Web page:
in America 30 years ago
as a way of tricking people
into going to poetry events
by putting an exciting word
like "slam" on the end.
And each performer got
three minutes to perform
and then random audience members
would hold up scorecards,
and they would end up
with a numerical score,
and what this meant is,
it kind of broke down the barrier
between performer and audience
and encouraged the kind
of connection with the listener.
And what it also means is you can win.
And if you win a poetry slam,
you can call yourself a slam champion
and pretend you're a wrestler,
and if you lose a poetry slam you can say,
"Oh, what? Poetry's a subjective art form,
you can't put numbers on such things."
But I loved it, and I
got involved in these slams,
and I became the U.K. slam champion
and got invited to
the Poetry World Cup in Paris,
which was unbelievable.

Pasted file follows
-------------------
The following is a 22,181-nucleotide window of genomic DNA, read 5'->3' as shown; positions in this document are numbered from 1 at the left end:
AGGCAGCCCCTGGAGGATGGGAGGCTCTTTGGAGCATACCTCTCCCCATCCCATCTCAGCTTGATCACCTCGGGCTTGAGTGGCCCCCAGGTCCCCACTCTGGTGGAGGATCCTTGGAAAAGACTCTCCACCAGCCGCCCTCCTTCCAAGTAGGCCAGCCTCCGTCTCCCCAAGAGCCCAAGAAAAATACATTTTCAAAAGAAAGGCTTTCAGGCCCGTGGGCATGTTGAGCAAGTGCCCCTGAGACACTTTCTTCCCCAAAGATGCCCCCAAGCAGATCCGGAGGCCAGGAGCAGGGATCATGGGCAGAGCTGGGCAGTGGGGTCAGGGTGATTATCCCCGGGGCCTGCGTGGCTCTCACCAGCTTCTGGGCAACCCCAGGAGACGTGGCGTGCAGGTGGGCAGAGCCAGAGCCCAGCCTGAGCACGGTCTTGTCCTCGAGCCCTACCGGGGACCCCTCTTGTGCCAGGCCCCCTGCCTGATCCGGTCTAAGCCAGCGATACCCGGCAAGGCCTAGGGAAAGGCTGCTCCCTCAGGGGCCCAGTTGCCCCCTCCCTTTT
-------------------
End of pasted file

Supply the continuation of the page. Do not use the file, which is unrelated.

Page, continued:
It was people from all around the world
speaking in their native languages
to be judged by five French strangers.
And somehow, I won, which was great,
and I've been able
to travel the world since doing it,
but it also means that this next piece
is technically the best poem in the world.
According to five French strangers.
So this is "Paper People."
I like people.
I'd like some paper people.
They’d be purple paper people.
Maybe pop-up purple paper people.
Proper pop-up purple paper people.
"How do you prop up
pop-up purple paper people?"
I hear you cry. Well I ...
I’d probably prop up proper
pop-up purple paper people
with a proper pop-up
purple people paperclip,
but I’d pre-prepare appropriate
adhesives as alternatives,
a cheeky pack of Blu Tack